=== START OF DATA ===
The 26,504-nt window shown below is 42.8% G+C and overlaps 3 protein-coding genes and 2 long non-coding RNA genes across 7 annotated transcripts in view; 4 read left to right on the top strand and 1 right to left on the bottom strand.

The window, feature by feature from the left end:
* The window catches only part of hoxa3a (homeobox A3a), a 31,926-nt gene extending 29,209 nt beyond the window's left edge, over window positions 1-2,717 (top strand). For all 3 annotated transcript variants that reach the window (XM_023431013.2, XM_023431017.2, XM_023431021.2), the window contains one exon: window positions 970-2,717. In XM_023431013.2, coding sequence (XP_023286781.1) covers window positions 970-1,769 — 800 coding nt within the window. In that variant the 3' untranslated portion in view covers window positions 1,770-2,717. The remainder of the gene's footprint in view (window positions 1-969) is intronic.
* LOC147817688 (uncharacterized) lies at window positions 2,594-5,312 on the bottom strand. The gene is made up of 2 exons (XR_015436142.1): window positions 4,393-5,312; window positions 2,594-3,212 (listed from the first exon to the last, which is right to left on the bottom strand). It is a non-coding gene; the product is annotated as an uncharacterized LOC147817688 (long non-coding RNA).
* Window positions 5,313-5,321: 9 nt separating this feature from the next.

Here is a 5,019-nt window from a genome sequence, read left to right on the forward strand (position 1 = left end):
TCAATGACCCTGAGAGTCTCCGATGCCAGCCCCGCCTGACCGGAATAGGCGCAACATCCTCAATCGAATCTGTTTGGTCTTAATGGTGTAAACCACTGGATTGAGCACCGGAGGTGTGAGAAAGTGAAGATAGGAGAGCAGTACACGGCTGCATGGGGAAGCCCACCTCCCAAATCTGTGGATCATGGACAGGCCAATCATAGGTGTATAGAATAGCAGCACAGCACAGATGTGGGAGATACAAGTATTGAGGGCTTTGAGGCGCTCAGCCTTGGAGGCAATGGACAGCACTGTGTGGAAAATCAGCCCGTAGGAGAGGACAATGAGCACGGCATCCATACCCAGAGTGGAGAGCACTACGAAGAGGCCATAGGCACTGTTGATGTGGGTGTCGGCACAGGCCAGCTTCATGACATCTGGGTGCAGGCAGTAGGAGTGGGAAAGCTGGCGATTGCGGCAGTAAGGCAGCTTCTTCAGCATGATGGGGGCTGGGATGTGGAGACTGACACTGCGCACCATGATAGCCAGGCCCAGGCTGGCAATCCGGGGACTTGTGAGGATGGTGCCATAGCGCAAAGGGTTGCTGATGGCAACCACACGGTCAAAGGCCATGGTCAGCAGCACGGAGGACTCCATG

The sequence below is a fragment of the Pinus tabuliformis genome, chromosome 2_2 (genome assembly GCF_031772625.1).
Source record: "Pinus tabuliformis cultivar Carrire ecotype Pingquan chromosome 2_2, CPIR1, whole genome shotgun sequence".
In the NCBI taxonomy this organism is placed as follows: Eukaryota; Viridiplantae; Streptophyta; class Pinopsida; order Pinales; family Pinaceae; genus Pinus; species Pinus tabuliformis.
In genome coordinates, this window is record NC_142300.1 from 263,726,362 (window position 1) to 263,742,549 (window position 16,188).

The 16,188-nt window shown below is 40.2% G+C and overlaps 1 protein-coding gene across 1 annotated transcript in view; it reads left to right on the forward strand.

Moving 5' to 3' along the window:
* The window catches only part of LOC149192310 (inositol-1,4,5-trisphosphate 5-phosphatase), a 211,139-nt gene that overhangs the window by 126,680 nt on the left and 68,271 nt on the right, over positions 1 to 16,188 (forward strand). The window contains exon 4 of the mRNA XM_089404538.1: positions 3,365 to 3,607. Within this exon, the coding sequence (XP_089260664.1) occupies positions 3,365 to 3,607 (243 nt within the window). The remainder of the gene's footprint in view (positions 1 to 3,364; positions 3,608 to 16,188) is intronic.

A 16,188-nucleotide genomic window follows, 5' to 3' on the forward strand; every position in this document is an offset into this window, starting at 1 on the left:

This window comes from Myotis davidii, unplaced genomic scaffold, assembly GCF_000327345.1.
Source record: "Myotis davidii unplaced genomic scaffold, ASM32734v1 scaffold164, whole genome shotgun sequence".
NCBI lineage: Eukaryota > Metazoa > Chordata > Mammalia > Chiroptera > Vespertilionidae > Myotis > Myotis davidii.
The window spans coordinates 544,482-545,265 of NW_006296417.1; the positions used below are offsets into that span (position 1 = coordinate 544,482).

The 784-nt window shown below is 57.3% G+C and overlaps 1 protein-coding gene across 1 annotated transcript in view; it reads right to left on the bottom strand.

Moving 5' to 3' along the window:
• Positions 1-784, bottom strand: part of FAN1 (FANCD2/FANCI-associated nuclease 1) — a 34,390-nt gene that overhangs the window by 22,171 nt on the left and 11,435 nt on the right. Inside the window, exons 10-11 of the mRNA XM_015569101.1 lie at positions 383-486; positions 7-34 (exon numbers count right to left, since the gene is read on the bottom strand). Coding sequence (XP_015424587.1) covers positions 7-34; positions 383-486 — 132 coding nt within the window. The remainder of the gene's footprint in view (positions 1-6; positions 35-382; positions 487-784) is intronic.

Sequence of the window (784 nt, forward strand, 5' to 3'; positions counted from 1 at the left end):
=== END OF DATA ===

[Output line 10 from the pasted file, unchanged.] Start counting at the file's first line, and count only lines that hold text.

In the NCBI taxonomy this organism is placed as follows: Eukaryota; Viridiplantae; Streptophyta; class Pinopsida; order Pinales; family Pinaceae; genus Pinus; species Pinus tabuliformis.